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Tuvshinzaya during the 2012 Commencement ceremony, held at Rathaus Pankow. (Credit: Personal Archives)

On the BCB campus, it’s not uncommon to find students who switch seamlessly between their three mother tongues. Someone might hesitate before answering the question “Where are you from?” or “Where will you be next year?”

Last month, I sat down in front of my computer to chat with Tuvshinzaya Gantulga, a BCB alumnus who is also always on the move. Born in Ulaanbaatar, Mongolia, Tuvshinzaya was studying economics at the American University in Bulgaria when he decided to come to BCB (then ECLA*) to attend its Academy Year program. Before the year was up, he had decided to stay in Berlin and complete his BA studies at ECLA as part of its first graduating class in 2012. Upon his return to Mongolia, he worked in a grassroots NGO, founded the Mongolian Rowing Association, and headed the American Chamber of Commerce in Mongolia. My webcam caught him in Manhattan, New York, where he had just graduated with a Master of Public Administration degree from Columbia University’s School of International and Public Affairs. Over the course of a few hours we talked about Berlin, rowing, and education: what does a liberal arts education offer to students who are exceptionally mobile, and what can being mobile offer students who are exceptionally curious?

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Dr. Galbaatar Tuvdendorj, Mongolian ambassador to Germany

Dr. Galbaatar Tuvdendorj, Mongolian ambassador to Germany

Perhaps one of the most fascinating things about ECLA is its international community. ECLA is a place where one meets people from all over the world, where one can embrace many different cultures by having the world in just one room. On Wednesday, May 27, all the members of the ECLA community had the chance to attend a Mongolian Evening, dedicated to the presentation of Mongolian traditions and culture.

Tuvshinzaya Gantulga (AY 2009, Mongolia) opened the evening with a very sincere confession: “If I—a Mongolian—would never talk about my country, never make my culture accessible, how could I expect others to know about my country?” For his speech, Tuvshinzaya prepared answers to the questions most frequently asked by students. This proved to be the right method, mostly because the questions were so honest, a true blend of natural curiosity and a will to learn more. In order to present a clearer picture, he constantly made comparisons which were familiar to everyone, so that we were acquainted not only with the meaning of what he introduced in numbers or words, but we also managed to truly grasp what he was referring to by having it presented in concepts close to our established way of understanding. For example, Mongolia is “four times larger than Germany”.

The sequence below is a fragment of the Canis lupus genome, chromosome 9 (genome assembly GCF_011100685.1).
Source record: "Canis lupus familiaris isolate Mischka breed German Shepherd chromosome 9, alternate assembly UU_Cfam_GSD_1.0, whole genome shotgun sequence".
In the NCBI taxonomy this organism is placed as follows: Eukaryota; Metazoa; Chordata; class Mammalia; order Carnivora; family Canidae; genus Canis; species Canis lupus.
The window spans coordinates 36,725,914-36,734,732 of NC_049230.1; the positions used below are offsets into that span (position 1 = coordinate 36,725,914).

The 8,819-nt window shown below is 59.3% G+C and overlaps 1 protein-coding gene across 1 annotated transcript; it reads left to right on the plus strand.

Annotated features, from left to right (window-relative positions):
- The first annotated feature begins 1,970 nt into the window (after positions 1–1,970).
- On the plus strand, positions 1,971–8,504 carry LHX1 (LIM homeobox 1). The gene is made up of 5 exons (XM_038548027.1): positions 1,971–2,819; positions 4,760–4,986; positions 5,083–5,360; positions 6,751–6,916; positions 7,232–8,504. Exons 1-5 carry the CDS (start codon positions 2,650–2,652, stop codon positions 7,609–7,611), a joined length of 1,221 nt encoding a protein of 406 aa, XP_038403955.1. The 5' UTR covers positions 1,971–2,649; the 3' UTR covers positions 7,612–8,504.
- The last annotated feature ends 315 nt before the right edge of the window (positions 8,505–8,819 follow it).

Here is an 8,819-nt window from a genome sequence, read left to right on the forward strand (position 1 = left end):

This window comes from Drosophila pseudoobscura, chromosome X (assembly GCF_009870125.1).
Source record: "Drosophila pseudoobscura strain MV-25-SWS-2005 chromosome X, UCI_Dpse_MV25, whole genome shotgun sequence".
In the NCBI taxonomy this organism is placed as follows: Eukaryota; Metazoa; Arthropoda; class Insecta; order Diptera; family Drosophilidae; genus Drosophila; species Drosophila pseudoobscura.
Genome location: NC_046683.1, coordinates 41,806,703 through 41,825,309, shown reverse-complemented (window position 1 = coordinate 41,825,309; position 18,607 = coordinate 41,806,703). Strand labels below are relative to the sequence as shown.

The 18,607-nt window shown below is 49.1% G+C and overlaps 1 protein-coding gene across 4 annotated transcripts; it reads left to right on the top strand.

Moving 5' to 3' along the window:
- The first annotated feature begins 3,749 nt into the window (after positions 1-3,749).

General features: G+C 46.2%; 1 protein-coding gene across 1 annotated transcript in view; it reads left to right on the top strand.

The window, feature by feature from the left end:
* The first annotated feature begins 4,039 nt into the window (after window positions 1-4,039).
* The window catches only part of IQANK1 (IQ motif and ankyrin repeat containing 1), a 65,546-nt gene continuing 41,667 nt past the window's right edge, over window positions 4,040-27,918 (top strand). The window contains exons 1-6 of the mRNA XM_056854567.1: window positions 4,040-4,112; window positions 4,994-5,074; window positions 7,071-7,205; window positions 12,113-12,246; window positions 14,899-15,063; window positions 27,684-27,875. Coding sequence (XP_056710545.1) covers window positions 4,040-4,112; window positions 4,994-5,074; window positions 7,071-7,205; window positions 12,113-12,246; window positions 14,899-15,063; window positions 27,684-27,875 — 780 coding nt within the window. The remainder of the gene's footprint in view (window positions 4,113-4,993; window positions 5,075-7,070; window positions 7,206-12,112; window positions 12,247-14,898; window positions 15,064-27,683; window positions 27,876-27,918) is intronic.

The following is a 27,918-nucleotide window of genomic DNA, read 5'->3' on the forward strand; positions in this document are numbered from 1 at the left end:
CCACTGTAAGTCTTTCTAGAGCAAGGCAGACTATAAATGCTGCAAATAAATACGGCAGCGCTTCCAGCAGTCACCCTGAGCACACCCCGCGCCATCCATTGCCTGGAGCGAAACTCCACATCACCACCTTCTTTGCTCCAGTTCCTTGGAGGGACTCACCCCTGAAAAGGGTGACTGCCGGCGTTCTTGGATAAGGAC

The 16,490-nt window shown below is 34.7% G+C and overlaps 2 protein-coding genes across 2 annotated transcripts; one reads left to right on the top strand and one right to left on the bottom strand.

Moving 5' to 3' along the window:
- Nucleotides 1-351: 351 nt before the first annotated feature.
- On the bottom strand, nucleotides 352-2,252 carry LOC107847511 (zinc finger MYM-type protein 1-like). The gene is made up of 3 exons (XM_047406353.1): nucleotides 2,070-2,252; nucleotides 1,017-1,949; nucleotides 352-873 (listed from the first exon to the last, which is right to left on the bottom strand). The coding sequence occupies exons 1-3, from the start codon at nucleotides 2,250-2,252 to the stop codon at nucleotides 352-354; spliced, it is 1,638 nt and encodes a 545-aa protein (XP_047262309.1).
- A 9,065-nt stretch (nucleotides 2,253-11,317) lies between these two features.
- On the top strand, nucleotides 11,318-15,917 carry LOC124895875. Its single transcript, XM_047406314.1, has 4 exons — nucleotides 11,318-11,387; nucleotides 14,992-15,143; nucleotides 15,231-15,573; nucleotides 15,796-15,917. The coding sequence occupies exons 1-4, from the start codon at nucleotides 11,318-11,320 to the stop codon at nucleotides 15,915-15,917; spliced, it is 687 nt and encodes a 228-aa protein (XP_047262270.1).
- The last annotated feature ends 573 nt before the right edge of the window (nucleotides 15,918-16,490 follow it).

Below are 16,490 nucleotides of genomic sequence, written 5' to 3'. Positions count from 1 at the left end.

This brief explanation of Mongolia’s tradition, culture and history was followed by the introduction of the Mongolian ambassador to Germany, Dr. Galbaatar Tuvdendorj, who addressed the audience and talked in more detail about the turbulent changes in the political organization of the country that took place over the past years, the impact these changes had on society, and the current situation in Mongolia. As far as economy is concerned, Mongolia, like the rest of the countries in the world, is caught up in the financial crisis that has been shaking the world over the past year. What is important is that Mongolia is focused on education and makes sure that its students have the opportunity to study abroad so that later on they can apply their knowledge to better the prospects of their country. Dr. Galbaatar, who, prior to accepting his post as an ambassador in Germany, was the Vice President of the Mongolian Academy of Science, said that he was very pleasantly surprised by ECLA’s programme and the focus it has on an understanding of values. He believes that it is exactly this focus that the world lacks, and that only through respecting values can we strive towards the establishment of peace and balance in this world.

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Thinking Big - Great questions!

Thinking Big

The night before Barack Obama delivered his speech in front of the Victory Pillar, in a covert location in Pankow suggestively referred to as ‘24’, ISU 2008 students came together to practice their oratorical talents and reward the best among them. Professors and students of the ISU gathered – outside the classroom this time – to listen to some of their most courageous and creative give philosophical or satirical dissertations on the big questions.

The voluntary participants were asked to hold 4-5 minute speeches in front of their demanding peers and, of course, a jury composed of the ISU faculty. Depending on their field of choice, students were given a statement and had only ten minutes to prepare speeches on their respective statements. The task was demanding, but the hours spent on Marx, Nietzsche, or Dostoyevsky seemed to have inspired passionate rhetoric on politics, economics, religion, and art.

“Democracy is dead” – a statement that left the audience pondering – was fiercely debated by Anna Michalkova (Slovakia), Vasil Vulkov (Bulgaria), Rilind Latifi (Kosovo) and Mila Sanina (Kazakhstan). The statement for the economics section – ‘Greed is good’ – would have certainly scandalized Marx or Engels, but ISU students Sascha Azarhoush (Germany), Dinara Ismailova (Kyrgyzstan) and Tuvshinzaya Gantulga (Mongolia) told different stories. The echoes of a plaintive “Oh my God, why have you abandoned me?” were taken up by Lior Fadlun (Israel) and Anastasiya Prymovych (Ukraine) in a real display of theatrical talents. Last but most definitely not least, given the importance of arts at ECLA, Yevgeniya Ovsiyenko (Ukraine) and Iulia Mihai (Romania) tried to demonstrate or disprove that “art corrupts”.

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